Home > TRAILWOOD VENTURES, LLC v. VILLAGE OF KRONENWETTER

TRAILWOOD VENTURES, LLC v. VILLAGE OF KRONENWETTER

Trailwood Ventures, LLC and Alliance Holdings, LLC, Plaintiffs-Appellants,
v.
Village of Kronenwetter, Defendant-Respondent.
No. 2008AP1221.

Court of Appeals of Wisconsin, District III.

Opinion Filed: December 2, 2008.

Before Hoover, P.J., Peterson and Brunner, JJ.

1 HOOVER, P.J.

Trailwood Ventures, LLC, and Alliance Holdings, LLC, appeal a judgment reinstating the Village of Kronenwetter's tax assessments on the companies' real estate parcels. The companies also appeal an order denying their motion for reconsideration. Because we conclude the court exceeded its statutory authority, we reverse the judgment and order and remand the case for further proceedings consistent with this opinion.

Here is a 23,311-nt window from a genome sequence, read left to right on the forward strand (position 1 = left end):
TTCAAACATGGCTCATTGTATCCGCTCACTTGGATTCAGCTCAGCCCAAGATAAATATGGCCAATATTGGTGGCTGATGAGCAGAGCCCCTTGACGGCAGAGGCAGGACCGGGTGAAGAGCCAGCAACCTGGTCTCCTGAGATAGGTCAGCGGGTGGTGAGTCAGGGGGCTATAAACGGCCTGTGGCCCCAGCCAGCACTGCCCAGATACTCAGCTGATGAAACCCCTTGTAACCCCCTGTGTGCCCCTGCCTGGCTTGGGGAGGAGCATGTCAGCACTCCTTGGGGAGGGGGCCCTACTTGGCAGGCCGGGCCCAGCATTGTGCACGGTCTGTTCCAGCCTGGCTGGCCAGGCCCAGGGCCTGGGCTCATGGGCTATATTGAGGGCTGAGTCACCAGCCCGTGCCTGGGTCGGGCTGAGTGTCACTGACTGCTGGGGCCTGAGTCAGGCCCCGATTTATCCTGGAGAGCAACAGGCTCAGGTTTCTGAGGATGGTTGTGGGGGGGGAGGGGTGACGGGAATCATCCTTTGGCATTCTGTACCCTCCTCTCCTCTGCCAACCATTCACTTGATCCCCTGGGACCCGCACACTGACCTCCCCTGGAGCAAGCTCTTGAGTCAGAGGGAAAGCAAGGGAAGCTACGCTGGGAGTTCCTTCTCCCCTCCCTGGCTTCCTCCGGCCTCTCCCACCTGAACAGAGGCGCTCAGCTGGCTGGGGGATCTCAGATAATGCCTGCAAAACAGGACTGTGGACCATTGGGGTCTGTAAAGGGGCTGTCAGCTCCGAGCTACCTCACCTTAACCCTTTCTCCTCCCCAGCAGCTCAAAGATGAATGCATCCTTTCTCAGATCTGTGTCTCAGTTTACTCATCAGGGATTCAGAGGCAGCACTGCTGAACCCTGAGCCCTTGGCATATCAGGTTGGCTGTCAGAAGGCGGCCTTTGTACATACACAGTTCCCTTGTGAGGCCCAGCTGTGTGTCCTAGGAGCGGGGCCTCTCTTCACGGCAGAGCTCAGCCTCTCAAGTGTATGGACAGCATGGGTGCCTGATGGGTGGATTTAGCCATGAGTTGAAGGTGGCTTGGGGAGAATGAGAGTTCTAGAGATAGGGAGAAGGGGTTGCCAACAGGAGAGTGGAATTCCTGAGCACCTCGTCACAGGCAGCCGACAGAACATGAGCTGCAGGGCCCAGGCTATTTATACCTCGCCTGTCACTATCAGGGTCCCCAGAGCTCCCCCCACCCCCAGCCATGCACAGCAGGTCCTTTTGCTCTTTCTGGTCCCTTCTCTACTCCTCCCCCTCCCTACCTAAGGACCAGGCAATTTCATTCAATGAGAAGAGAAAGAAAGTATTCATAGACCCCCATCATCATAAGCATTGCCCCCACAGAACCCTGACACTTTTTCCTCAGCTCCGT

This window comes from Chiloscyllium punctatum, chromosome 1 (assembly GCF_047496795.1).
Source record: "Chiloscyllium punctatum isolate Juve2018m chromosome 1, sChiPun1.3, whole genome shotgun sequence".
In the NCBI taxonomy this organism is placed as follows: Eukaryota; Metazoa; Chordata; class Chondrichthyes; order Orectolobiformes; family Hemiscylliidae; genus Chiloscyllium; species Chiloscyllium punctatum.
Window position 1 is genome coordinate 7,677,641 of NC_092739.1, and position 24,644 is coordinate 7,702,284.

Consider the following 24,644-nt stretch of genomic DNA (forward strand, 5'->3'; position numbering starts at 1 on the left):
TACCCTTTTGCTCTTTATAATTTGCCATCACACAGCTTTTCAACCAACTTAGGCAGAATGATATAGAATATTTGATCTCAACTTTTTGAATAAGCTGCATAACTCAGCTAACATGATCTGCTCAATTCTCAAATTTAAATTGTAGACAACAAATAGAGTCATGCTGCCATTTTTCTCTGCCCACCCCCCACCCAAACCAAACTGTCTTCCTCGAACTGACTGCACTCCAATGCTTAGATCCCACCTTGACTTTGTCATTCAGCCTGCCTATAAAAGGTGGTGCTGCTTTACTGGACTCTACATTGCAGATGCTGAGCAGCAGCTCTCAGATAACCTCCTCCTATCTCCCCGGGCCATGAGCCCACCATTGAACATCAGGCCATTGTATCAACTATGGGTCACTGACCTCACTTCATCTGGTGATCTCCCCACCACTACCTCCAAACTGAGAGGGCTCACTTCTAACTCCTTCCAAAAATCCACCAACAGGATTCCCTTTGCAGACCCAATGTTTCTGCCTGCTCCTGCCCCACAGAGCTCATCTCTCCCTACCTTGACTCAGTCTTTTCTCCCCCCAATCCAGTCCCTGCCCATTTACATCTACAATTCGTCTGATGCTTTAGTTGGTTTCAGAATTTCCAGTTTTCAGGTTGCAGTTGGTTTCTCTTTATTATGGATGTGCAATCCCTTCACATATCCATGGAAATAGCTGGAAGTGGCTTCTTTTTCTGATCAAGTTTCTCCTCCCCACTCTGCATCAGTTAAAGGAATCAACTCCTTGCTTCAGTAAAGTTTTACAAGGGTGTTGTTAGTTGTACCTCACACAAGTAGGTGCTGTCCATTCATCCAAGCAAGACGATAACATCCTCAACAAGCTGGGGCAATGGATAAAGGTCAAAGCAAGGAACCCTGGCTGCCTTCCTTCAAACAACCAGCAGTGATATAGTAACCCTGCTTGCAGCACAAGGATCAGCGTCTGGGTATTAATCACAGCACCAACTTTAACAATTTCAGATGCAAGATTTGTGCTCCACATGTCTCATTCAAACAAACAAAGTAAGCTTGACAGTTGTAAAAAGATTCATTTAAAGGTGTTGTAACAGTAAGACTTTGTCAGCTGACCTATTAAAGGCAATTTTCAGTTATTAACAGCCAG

2 Trailwood and Alliance own vacant lots in Kronenwetter. Both lots have frontage along, but no access to, Interstate 39. In 2005, Trailwood's 172-acre lot was assessed at $765,000 and Alliance's thirty-seven-acre lot was assessed at $316,000. In 2006, Kronenwetter's assessor valued Trailwood's parcel at $10,708,800 and Alliance's parcel at $2,309,500. The companies appealed to the Village's board of review, which reduced the parcel values to $7,353,710 and $1,463,616, respectively.

3 Pursuant to WIS. STAT. 74.37,[1] Trailwood and Alliance each filed a claim for an excessive assessment with Kronenwetter. When the Village disallowed the claim, the companies commenced this action. Following briefing and a trial, the court determined that the parcels' values were the higher amounts as originally determined by the assessor. Trailwood and Alliance moved for reconsideration, but the court denied the motion. Trailwood and Alliance appeal.